Tag Archives: technology

The High Tech Job Sector in Waterloo Region

As dire as news coming from Research in Motion is these days, Waterloo Region has a large number of technology companies actively hiring. We’re really fortunate to have such a variety of local companies here in the Region, and the support of Communitech.

Tech Leadership Conference 2012
Photo from Communitech Photos flickr page

Communitech also has a tech jobs website, http://www.waterlootechjobs.com. This past month, I attended the Waterloo TechVibe Recruitment Event, where a number of local companies were recruiting. How did that work out? After the event, I was in different stages of the interview process with six companies, before accepting a position at Desire2Learn.

I was really impressed by the variety and quality of companies we have in Waterloo Region. We are far more than just the headquarters of RIM. From radiology workflow solutions at Medicalis, to financial account management at Arius Software, to cross-platform mobile voice solutions such as Fongo, the market is definitely hopping.

While it’s true that when people think of Waterloo Region technology companies, RIM is often the first company that comes to mind, there are also local Google offices, as well as OpenText.

While many companies in the region are in the mobile space, such as Kik and enflick, we also have good representation in the medical and financial services fields.

So while the wind may be out of the sails at RIM, the economic outlook for Waterloo Region is still very good, as noted in a recent article in the Waterloo Region Record on a report by the Conference Board of Canada. Will job cuts at RIM hurt? Without a doubt. But the benefit is a more diverse region, where smaller companies are not struggling to find the talent that in the past several years has been going to RIM.

Waterloo Region also has great support for technology startups. Communitech has their Hyperdrive program, Waterloo has the Accelerator Centre, and the University of Waterloo has a Velocity incubator. All of these programs offer entrepreneurs with space and access to established mentors, to help build their businesses. While these don’t provide large employment numbers now, they do provide opportunities for those in the region.

 

Making Payment Convenient

Back in 2007, Tim Hortons announced a deal with MasterCard, to finally provide a credit-card payment system across their stores in Canada. One of the key benefits of this payment was the use of the new PayPass system, a contactless method of transferring credit card information without having to sign receipts. They claimed this would avoid the PIN entry of debit, and ensure fast service through the drive through lineups.

Tim hortons takeout cup

At the same time, for those who did not have a MasterCard with PayPass, they would also swipe credit cards, and signed receipts would not be required for small amounts. Again, this was intended to ensure speedy service.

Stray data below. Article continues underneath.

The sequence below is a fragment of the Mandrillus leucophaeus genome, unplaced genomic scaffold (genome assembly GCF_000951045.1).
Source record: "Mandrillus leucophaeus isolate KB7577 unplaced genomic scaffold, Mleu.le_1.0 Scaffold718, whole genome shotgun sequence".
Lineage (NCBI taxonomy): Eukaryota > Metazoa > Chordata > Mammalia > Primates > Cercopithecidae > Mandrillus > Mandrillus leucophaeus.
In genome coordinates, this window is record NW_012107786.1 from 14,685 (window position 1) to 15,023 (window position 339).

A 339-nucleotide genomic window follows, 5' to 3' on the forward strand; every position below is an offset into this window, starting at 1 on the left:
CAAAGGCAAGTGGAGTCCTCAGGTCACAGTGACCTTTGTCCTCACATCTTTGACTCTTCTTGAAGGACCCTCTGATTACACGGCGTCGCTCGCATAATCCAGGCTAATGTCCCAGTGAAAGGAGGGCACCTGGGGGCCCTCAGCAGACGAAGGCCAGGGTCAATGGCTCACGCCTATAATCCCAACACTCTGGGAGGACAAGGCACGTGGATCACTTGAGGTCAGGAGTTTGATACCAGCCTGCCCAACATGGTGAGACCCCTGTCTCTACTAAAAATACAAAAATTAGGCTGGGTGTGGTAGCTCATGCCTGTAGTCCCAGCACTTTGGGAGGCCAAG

In 2010, Tim Hortons announced that debit cards would also be accepted for payment across Canada. In their press release, they ensured customers that the speed of service would be maintained, after a trail period in some of the Western provinces since 2003.

How convenient are these methods of payment? From my experience, the PayPass option had the most potential, but was also the most flawed. The position of the PayPass receivers at drive throughs are located beneath the drive through window, recessed to avoid collisions with vehicles. This is probably the worst place they could have placed it.

From my car, a low vehicle, I’m having to reach down to access the terminal. From larger vehicles, I’m reaching down to access the payment window, and the PayPass terminal is completely out of reach. Furthermore, when I can reach the terminal, staff at the store actively discourage its use, with some variation of “Oh, that’s not working.” When I point out the poor location, I’m told that the location is mandated by Chase, the bank which provides the service.

Tim hortons standard store

There are a few places which would be more convenient for these PayPass terminals, such as to the side of the payment window, or even inside the payment window. This is presumably the level at which most customers are expected to reach.

Since Tim Hortons started accepting Interac Debit, changes have also occurred in their handling of credit cards. Any MasterCard with a chip now requires a PIN entry, once again reducing the convenience, especially when considered with their discouragement of PayPass payments.

While I’m using Tim Hortons as an example here, other retailers are also making credit payments more difficult. While sometimes, this is likely due to merchant rules changes at the major credit companies, but I wonder if part of these changes are to subtly discourage payments which incur a transaction fee.

(Images provided by Tim Hortons’ press kit page)